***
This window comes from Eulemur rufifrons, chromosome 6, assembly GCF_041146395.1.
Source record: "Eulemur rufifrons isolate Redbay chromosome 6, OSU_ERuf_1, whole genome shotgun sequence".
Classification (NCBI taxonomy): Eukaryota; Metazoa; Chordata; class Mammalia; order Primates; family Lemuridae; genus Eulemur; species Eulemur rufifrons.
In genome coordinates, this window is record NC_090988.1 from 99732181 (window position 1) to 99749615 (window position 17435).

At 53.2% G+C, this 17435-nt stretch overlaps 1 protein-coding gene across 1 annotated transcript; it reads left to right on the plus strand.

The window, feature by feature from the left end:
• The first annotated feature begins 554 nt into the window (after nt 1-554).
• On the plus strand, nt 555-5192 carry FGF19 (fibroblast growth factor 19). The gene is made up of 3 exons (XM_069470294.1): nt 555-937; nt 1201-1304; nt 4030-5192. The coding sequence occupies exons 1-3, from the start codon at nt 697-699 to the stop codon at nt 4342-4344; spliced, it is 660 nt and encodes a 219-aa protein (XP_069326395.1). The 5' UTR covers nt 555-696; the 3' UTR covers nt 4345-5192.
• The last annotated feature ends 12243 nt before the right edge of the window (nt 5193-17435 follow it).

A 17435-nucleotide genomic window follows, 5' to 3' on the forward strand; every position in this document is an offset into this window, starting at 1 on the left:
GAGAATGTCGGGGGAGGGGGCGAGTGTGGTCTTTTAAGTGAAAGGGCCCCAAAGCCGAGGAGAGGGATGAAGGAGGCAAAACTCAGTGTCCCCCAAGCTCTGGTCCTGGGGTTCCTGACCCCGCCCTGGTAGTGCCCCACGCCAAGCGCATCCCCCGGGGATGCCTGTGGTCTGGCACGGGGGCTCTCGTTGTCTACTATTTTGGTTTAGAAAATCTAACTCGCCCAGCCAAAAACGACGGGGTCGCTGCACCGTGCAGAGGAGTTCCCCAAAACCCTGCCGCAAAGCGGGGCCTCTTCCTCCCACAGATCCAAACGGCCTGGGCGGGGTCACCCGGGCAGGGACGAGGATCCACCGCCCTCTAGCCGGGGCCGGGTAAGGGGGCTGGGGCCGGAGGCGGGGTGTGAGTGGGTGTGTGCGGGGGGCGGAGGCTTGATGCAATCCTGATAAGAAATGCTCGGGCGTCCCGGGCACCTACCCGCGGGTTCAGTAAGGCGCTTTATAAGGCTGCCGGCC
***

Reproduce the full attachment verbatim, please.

This window comes from Eulemur rufifrons, chromosome 6, assembly GCF_041146395.1.
Source record: "Eulemur rufifrons isolate Redbay chromosome 6, OSU_ERuf_1, whole genome shotgun sequence".
Classification (NCBI taxonomy): Eukaryota; Metazoa; Chordata; class Mammalia; order Primates; family Lemuridae; genus Eulemur; species Eulemur rufifrons.
In genome coordinates, this window is record NC_090988.1 from 99732181 (window position 1) to 99749615 (window position 17435).

At 53.2% G+C, this 17435-nt stretch overlaps 1 protein-coding gene across 1 annotated transcript; it reads left to right on the plus strand.

The window, feature by feature from the left end:
• The first annotated feature begins 554 nt into the window (after nt 1-554).
• On the plus strand, nt 555-5192 carry FGF19 (fibroblast growth factor 19). The gene is made up of 3 exons (XM_069470294.1): nt 555-937; nt 1201-1304; nt 4030-5192. The coding sequence occupies exons 1-3, from the start codon at nt 697-699 to the stop codon at nt 4342-4344; spliced, it is 660 nt and encodes a 219-aa protein (XP_069326395.1). The 5' UTR covers nt 555-696; the 3' UTR covers nt 4345-5192.
• The last annotated feature ends 12243 nt before the right edge of the window (nt 5193-17435 follow it).

A 17435-nucleotide genomic window follows, 5' to 3' on the forward strand; every position in this document is an offset into this window, starting at 1 on the left:
GAGAATGTCGGGGGAGGGGGCGAGTGTGGTCTTTTAAGTGAAAGGGCCCCAAAGCCGAGGAGAGGGATGAAGGAGGCAAAACTCAGTGTCCCCCAAGCTCTGGTCCTGGGGTTCCTGACCCCGCCCTGGTAGTGCCCCACGCCAAGCGCATCCCCCGGGGATGCCTGTGGTCTGGCACGGGGGCTCTCGTTGTCTACTATTTTGGTTTAGAAAATCTAACTCGCCCAGCCAAAAACGACGGGGTCGCTGCACCGTGCAGAGGAGTTCCCCAAAACCCTGCCGCAAAGCGGGGCCTCTTCCTCCCACAGATCCAAACGGCCTGGGCGGGGTCACCCGGGCAGGGACGAGGATCCACCGCCCTCTAGCCGGGGCCGGGTAAGGGGGCTGGGGCCGGAGGCGGGGTGTGAGTGGGTGTGTGCGGGGGGCGGAGGCTTGATGCAATCCTGATAAGAAATGCTCGGGCGTCCCGGGCACCTACCCGCGGGTTCAGTAAGGCGCTTTATAAGGCTGCCGGCC